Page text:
Tag Archives: World War II

Weekly Photo Challenge: Wall


For more of this week’s photo challenge, wall, check out The Daily Post.

Last month, I visited one of my favorite book stores, Gingles Books and Baubles. It had been awhile since I’ve been there and I had stopped to search for a few books for a couple of classes. When I arrived, I noticed a huge, beautiful wall mural, covering the entire wall of the building (old Bell building) across the street from the book store (South Street). I walked over towards it and noticed that it’s actually a painting of the history of Arkansas and quite possible, some of it depicted history in the town of Benton (Niloak pottery).

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Spanish conquistador, Hernando de Soto traveled through Arkansas in 1541-42, when he had encountered the Quapaws, in the city known today as Parkin. For more information on de Soto’s travels through Arkansas, click here.

*Please note, the tribe depicted in the mural is Caddo. In Alvar Nunez Cabeza de Vaca’s book Castaways, he was the first Spaniard to encounter the Caddos. Hernando de Soto died in May 1942, having never met with the Caddos. It was his successor, Luis Moscoso de Alvarado, who after de Soto’s death, followed along the Red River, into Southwest Arkansas, where the Caddo tribe flourished. For more info on the remainder of the de Soto expedition, click here.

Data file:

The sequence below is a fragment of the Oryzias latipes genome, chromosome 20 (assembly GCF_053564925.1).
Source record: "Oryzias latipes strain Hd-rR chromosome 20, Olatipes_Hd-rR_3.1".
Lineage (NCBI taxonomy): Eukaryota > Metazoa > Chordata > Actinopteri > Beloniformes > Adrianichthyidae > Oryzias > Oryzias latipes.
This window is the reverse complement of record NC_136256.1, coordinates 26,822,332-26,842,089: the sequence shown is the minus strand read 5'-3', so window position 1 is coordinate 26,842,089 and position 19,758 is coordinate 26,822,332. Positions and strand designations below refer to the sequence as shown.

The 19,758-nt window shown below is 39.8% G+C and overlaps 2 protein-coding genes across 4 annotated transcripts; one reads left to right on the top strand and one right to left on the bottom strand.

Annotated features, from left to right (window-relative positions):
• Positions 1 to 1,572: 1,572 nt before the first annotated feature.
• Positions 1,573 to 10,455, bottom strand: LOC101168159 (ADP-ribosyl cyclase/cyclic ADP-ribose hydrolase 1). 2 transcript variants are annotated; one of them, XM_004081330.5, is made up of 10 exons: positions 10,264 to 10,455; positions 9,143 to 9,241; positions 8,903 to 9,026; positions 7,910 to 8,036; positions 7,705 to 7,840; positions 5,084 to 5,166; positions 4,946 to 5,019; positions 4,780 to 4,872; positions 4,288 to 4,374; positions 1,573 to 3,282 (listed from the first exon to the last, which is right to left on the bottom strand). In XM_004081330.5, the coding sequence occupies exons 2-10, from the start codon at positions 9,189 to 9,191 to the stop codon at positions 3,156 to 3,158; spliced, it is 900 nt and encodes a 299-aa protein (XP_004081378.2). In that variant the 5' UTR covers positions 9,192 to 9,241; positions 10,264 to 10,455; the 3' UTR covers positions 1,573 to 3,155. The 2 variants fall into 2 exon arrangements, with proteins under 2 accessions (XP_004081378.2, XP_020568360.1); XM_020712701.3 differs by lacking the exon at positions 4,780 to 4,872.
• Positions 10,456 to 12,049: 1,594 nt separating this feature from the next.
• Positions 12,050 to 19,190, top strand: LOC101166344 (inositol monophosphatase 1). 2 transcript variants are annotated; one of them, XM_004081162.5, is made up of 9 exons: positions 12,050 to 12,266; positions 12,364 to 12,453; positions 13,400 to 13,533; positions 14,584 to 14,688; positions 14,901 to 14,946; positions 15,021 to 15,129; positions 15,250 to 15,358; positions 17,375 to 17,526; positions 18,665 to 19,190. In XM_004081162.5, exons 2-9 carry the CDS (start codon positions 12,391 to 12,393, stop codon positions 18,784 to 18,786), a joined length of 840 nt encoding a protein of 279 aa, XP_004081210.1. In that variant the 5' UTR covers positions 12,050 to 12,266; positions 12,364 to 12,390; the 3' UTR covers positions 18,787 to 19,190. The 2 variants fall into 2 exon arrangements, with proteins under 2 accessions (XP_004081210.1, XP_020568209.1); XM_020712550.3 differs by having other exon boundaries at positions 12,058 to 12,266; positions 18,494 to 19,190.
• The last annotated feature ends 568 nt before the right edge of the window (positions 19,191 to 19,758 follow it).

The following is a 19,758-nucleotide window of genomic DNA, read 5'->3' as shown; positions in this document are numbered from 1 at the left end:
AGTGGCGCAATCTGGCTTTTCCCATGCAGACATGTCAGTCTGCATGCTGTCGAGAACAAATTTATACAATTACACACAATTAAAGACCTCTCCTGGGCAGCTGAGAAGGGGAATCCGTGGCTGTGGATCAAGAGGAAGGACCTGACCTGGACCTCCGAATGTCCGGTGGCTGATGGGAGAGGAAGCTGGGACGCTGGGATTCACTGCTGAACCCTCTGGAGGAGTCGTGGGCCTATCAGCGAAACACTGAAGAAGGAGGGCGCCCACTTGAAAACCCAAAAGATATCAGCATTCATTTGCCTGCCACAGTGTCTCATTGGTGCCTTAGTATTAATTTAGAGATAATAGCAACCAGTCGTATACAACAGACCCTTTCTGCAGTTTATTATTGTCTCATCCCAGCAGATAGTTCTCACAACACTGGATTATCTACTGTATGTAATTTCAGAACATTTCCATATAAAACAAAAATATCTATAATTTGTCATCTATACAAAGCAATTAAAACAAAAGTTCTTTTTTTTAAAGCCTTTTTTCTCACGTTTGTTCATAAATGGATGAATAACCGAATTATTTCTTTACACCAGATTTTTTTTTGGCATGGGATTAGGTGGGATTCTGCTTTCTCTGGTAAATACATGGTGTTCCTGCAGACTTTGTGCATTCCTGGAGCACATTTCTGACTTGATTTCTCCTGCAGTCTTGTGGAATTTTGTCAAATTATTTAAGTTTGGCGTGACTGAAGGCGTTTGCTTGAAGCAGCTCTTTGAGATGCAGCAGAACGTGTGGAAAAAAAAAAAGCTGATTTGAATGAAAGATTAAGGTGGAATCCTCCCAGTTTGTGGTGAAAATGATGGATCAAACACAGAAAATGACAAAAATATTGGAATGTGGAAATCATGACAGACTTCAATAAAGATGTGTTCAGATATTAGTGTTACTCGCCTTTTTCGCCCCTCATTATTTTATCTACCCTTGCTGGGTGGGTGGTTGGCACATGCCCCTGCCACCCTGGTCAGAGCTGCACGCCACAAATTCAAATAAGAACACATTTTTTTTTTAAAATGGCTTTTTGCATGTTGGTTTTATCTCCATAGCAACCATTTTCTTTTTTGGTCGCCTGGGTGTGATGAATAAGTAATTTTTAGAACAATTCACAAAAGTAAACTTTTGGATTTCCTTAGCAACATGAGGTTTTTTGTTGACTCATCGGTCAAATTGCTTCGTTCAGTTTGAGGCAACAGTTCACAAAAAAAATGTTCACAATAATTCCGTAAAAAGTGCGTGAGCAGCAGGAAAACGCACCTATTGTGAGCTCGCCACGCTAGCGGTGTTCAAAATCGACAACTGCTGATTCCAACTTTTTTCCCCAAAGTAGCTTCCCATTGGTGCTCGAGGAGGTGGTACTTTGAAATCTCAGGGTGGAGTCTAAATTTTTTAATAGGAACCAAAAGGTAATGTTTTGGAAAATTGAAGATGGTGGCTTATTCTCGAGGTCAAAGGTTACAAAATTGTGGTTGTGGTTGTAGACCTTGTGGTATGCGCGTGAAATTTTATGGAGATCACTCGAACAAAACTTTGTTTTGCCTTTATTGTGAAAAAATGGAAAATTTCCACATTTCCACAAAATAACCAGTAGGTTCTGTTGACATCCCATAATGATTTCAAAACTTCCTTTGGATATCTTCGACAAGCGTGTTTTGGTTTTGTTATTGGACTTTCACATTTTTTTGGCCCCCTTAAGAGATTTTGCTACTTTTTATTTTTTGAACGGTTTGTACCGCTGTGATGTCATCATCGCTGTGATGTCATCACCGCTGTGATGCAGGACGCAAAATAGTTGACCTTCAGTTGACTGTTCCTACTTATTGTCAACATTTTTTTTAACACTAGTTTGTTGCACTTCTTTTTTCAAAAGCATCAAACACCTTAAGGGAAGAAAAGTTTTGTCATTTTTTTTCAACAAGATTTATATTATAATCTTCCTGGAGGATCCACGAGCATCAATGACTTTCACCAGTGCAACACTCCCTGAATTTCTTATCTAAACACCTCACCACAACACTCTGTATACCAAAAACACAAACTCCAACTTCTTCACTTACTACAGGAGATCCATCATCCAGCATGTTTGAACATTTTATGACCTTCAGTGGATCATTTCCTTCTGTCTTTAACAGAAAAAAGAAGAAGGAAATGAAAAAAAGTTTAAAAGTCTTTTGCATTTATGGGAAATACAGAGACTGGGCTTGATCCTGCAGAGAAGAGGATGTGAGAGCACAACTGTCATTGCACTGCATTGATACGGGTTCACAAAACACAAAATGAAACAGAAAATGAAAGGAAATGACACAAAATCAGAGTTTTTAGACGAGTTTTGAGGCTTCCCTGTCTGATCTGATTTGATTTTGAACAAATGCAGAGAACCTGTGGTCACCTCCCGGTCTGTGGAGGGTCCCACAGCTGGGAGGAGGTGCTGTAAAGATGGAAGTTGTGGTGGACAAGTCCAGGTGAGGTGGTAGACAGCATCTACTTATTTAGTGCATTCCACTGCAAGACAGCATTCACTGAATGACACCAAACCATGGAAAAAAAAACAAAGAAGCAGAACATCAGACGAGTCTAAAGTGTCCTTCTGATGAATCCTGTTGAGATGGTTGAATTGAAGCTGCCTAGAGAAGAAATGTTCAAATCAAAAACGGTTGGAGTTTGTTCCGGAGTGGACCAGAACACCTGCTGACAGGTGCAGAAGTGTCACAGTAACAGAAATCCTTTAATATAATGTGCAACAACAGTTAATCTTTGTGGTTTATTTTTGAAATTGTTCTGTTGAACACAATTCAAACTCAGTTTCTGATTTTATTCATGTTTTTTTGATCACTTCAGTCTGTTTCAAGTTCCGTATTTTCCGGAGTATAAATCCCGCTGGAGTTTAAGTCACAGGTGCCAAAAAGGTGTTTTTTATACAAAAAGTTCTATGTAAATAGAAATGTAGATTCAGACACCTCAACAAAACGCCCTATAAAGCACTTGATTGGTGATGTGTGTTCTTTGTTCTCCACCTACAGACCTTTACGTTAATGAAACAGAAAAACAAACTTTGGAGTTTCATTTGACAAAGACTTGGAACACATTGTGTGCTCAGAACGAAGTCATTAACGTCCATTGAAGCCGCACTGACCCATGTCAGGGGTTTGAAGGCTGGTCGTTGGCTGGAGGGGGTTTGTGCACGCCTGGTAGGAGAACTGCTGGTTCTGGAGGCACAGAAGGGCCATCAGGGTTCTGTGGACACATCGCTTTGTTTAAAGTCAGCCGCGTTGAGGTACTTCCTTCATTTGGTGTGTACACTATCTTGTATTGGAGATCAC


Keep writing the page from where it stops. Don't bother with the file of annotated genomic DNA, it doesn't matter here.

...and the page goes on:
Arkansas is also known for it’s timbers and timber mills, as well as it’s diamonds in Murfreesboro, and bauxite ore found in Bauxite. Arkansas had a hand in helping the US military during both WWI and WWII. Aluminum comes from bauxite ore and the town of Bauxite has an abundance of it.

Arkansas was also known for its pottery called Niloak, which is kaolin spelled backwards. Kaolin is the type of find grade clay found here in Benton, Arkansas. It was popular in 1909 to 1946. Niloak had a hard time making it through the depression, but it was successful during WWII when they produced over a million clay pigeons for the military. After the war, the company hit another downfall and it sadly went out of business.

The mural artwork was done by Dianne Roberts, who was hired by the Gann Museum to paint the mural. You can check out their FB pages by clicking on their names and see pictures she used to help her create her beautiful mural.

Sadly, Books and Baubles will be closing it’s doors for good in April, unless a new owner can step forward and keep it open. Click here, for more information.

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Weekly Photo Challenge: Monument


The Monument to Christ in Lisbon, Portugal, was built in 1959, giving thanks to God for sparing Portugal during WWII. I had the chance to visit the monument and was quite in awe of it.

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Appreciating Art


I grew up thumbing through the Saturday Evening Post, as I’m sure some of you have as well. My grandma still has a few old copies put away on a bookshelf. The cover is usually what everyone remembers; the beautiful artwork done by the gifted artist Norman Rockwell.